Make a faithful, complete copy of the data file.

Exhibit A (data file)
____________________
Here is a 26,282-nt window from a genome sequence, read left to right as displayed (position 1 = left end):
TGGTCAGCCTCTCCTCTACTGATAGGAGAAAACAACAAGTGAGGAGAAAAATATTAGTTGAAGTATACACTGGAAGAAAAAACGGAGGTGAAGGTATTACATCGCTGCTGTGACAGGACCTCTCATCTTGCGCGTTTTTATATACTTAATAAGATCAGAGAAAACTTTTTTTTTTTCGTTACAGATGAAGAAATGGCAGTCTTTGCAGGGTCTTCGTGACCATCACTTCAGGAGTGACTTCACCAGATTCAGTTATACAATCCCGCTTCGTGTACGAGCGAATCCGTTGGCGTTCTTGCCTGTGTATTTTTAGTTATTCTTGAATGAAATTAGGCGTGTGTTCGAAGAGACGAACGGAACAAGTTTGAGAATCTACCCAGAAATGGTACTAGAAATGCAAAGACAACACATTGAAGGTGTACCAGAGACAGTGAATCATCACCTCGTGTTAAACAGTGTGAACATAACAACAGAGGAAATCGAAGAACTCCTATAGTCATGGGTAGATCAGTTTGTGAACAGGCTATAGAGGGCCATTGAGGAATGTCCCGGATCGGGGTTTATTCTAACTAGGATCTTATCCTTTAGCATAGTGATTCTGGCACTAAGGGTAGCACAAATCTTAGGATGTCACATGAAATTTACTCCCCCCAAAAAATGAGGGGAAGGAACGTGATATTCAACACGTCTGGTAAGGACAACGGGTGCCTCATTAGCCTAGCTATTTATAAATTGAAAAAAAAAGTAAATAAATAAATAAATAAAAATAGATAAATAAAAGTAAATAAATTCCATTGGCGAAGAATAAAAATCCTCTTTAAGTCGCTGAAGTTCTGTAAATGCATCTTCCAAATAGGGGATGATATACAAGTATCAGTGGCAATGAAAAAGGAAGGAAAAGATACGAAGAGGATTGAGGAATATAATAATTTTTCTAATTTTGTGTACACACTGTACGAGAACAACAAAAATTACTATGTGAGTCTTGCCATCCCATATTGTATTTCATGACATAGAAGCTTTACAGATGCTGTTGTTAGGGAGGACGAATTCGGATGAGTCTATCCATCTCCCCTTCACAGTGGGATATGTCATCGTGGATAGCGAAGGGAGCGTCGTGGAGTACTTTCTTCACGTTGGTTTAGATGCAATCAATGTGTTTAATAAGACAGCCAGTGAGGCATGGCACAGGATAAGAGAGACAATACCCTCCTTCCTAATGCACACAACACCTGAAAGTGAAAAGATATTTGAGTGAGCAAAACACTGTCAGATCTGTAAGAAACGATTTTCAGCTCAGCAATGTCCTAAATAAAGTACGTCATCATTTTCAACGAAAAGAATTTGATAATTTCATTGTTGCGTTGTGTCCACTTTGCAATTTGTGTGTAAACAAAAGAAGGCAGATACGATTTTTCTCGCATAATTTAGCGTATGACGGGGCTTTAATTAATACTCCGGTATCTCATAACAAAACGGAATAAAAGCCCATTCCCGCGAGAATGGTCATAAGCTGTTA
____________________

Here is a 26,282-nt window from a genome sequence, read left to right as displayed (position 1 = left end):
TGGTCAGCCTCTCCTCTACTGATAGGAGAAAACAACAAGTGAGGAGAAAAATATTAGTTGAAGTATACACTGGAAGAAAAAACGGAGGTGAAGGTATTACATCGCTGCTGTGACAGGACCTCTCATCTTGCGCGTTTTTATATACTTAATAAGATCAGAGAAAACTTTTTTTTTTTCGTTACAGATGAAGAAATGGCAGTCTTTGCAGGGTCTTCGTGACCATCACTTCAGGAGTGACTTCACCAGATTCAGTTATACAATCCCGCTTCGTGTACGAGCGAATCCGTTGGCGTTCTTGCCTGTGTATTTTTAGTTATTCTTGAATGAAATTAGGCGTGTGTTCGAAGAGACGAACGGAACAAGTTTGAGAATCTACCCAGAAATGGTACTAGAAATGCAAAGACAACACATTGAAGGTGTACCAGAGACAGTGAATCATCACCTCGTGTTAAACAGTGTGAACATAACAACAGAGGAAATCGAAGAACTCCTATAGTCATGGGTAGATCAGTTTGTGAACAGGCTATAGAGGGCCATTGAGGAATGTCCCGGATCGGGGTTTATTCTAACTAGGATCTTATCCTTTAGCATAGTGATTCTGGCACTAAGGGTAGCACAAATCTTAGGATGTCACATGAAATTTACTCCCCCCAAAAAATGAGGGGAAGGAACGTGATATTCAACACGTCTGGTAAGGACAACGGGTGCCTCATTAGCCTAGCTATTTATAAATTGAAAAAAAAAGTAAATAAATAAATAAATAAAAATAGATAAATAAAAGTAAATAAATTCCATTGGCGAAGAATAAAAATCCTCTTTAAGTCGCTGAAGTTCTGTAAATGCATCTTCCAAATAGGGGATGATATACAAGTATCAGTGGCAATGAAAAAGGAAGGAAAAGATACGAAGAGGATTGAGGAATATAATAATTTTTCTAATTTTGTGTACACACTGTACGAGAACAACAAAAATTACTATGTGAGTCTTGCCATCCCATATTGTATTTCATGACATAGAAGCTTTACAGATGCTGTTGTTAGGGAGGACGAATTCGGATGAGTCTATCCATCTCCCCTTCACAGTGGGATATGTCATCGTGGATAGCGAAGGGAGCGTCGTGGAGTACTTTCTTCACGTTGGTTTAGATGCAATCAATGTGTTTAATAAGACAGCCAGTGAGGCATGGCACAGGATAAGAGAGACAATACCCTCCTTCCTAATGCACACAACACCTGAAAGTGAAAAGATATTTGAGTGAGCAAAACACTGTCAGATCTGTAAGAAACGATTTTCAGCTCAGCAATGTCCTAAATAAAGTACGTCATCATTTTCAACGAAAAGAATTTGATAATTTCATTGTTGCGTTGTGTCCACTTTGCAATTTGTGTGTAAACAAAAGAAGGCAGATACGATTTTTCTCGCATAATTTAGCGTATGACGGGGCTTTAATTAATACTCCGGTATCTCATAACAAAACGGAATAAAAGCCCATTCCCGCGAGAATGGTCATAAGCTGTTA